This is not a complete list of side effects and others may occur. A healthcare provider can advise you on side effects. If you experience other effects, contact your pharmacist or a healthcare provider You may report side effects to the FDA at fda.gov/medwatch or 1-800-FDA-1088.

Common Side Effects

If you’re taking Avapro for high blood pressure, common side effects may include:

If you have high blood pressure and you’re also taking Avapro for diabetes-related kidney disease, common side effects include:

Severe Side Effects

Although high potassium and low blood pressure are common side effects, they can be serious.

Seek medical attention if you have high potassium symptoms, such as:

Also, seek medical attention if you experience dangerously low blood pressure. Symptoms of extremely low blood pressure may include:

  • Blue skin tone
  • Cold and sweaty skin
  • Fainting
  • Rapid breathing
  • Severe dizziness or lightheadedness
  • Weak and fast heartbeat

In some people, Avapro might worsen kidney function. If you notice the following symptoms of kidney impairment, seek medical attention.

  • Ammonia-smelling breath
  • Appetite loss
  • Foamy urine
  • Pain in the upper back
  • Tiredness or low energy
  • Urinating difficulties.

Long-Term Side Effects

Long-term treatment with Avapro is linked to a low rate of side effects. According to Avapro’s prescribing information, Avapro didn’t lead to any genetic changes in various lab tests.

Report Side Effects

Avapro may cause other side effects. Call your healthcare provider if you have any unusual problems while taking this medication.

If you experience a serious side effect, you or your healthcare provider may send a report to the FDA's MedWatch Adverse Event Reporting Program or by phone (800-332-1088).

Dosage: How Much Avapro Should I Take?

Drug Content Provided and Reviewed by IBM Micromedex®

The dose of this medicine will be different for different patients. Follow your doctor's orders or the directions on the label. The following information includes only the average doses of this medicine. If your dose is different, do not change it unless your doctor tells you to do so.

The amount of medicine that you take depends on the strength of the medicine. Also, the number of doses you take each day, the time allowed between doses, and the length of time you take the medicine depend on the medical problem for which you are using the medicine.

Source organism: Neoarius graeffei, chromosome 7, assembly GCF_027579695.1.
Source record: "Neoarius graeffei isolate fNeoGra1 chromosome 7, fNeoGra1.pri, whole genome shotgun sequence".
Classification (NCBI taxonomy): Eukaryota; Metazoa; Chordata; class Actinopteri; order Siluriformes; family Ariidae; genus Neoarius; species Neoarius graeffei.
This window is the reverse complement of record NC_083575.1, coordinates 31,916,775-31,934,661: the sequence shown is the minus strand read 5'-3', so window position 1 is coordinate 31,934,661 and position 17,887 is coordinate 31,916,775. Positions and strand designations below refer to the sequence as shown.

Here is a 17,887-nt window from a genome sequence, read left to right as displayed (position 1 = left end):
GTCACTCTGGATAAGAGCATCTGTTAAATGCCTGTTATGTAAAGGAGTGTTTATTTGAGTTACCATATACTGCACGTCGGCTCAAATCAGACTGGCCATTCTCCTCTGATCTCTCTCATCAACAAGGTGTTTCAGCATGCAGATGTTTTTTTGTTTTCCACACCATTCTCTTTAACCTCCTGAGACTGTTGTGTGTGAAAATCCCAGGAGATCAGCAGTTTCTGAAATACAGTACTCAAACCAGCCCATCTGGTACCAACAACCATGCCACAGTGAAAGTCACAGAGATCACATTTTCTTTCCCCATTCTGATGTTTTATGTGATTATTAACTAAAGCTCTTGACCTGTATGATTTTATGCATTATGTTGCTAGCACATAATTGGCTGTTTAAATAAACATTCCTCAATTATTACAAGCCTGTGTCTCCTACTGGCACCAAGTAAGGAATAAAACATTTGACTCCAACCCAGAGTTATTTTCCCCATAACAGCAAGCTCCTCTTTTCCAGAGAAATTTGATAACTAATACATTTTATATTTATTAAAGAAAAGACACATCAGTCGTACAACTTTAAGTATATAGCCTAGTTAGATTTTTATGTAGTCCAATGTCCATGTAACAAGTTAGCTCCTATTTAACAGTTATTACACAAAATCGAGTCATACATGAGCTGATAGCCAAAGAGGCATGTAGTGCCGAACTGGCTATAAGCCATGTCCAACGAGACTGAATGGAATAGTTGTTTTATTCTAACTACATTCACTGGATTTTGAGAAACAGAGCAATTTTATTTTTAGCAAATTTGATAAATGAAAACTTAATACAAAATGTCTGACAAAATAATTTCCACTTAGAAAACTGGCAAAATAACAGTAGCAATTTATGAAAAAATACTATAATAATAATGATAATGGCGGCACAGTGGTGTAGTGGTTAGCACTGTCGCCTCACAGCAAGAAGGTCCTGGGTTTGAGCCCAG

• For oral dosage forms (suspension or tablets):
    • For high cholesterol:
      • Adults—20 to 40 milligrams (mg) once a day in the evening. Your doctor may adjust your dose as needed.
      • Children 10 years of age and older—10 to 40 mg once a day in the evening. Your doctor may increase your dose as needed.
      • Children younger than 10 years of age—Use and dose must be determined by your doctor.


Taking Avapro during the second or third trimester of your pregnancy can have negative effects on the fetus. If you suspect that you’re pregnant, immediately inform your healthcare provider and stop taking Avapro.

As for breastfeeding, there is limited data on the effectiveness and safety in nursing babies. Although it’s unknown whether Avapro is present in human breast milk, it is present in rat milk. Due to the potential for negative effects on nursing babies, the manufacturer—Sanofi-Aventis—doesn’t recommend taking Avapro while nursing.

Missed Dose

There was no rebound high blood pressure when stopping Avapro after eight weeks of therapy. Even if you feel well, however, continue to take your medication until you and your healthcare provider decide to stop it. Taking Avapro may prevent a heart attack, stroke, and worsening kidney function.

Overdose: What Happens If I Take Too Much Avapro?

There is limited overdose data for Avapro. However, daily Avapro doses of up to 900 milligrams are well-tolerated. If you take too much Avapro, you will likely experience extremely low blood pressure. You might also have a fast or slow heartbeat.

What Happens If I Overdose on Avapro?

If you think you or someone else may have overdosed on Avapro, call a healthcare provider or the Poison Control Center (800-222-1222).

If someone collapses, has a seizure, has trouble breathing, or can’t wake up after taking too much Avapro, call 911 immediately.


Drug Content Provided and Reviewed by IBM Micromedex®

It is very important that your doctor check your progress at regular visits. This will allow your doctor to see if the medicine is working properly and to decide if you should continue to take it. Blood and urine tests may be needed to check for unwanted effects.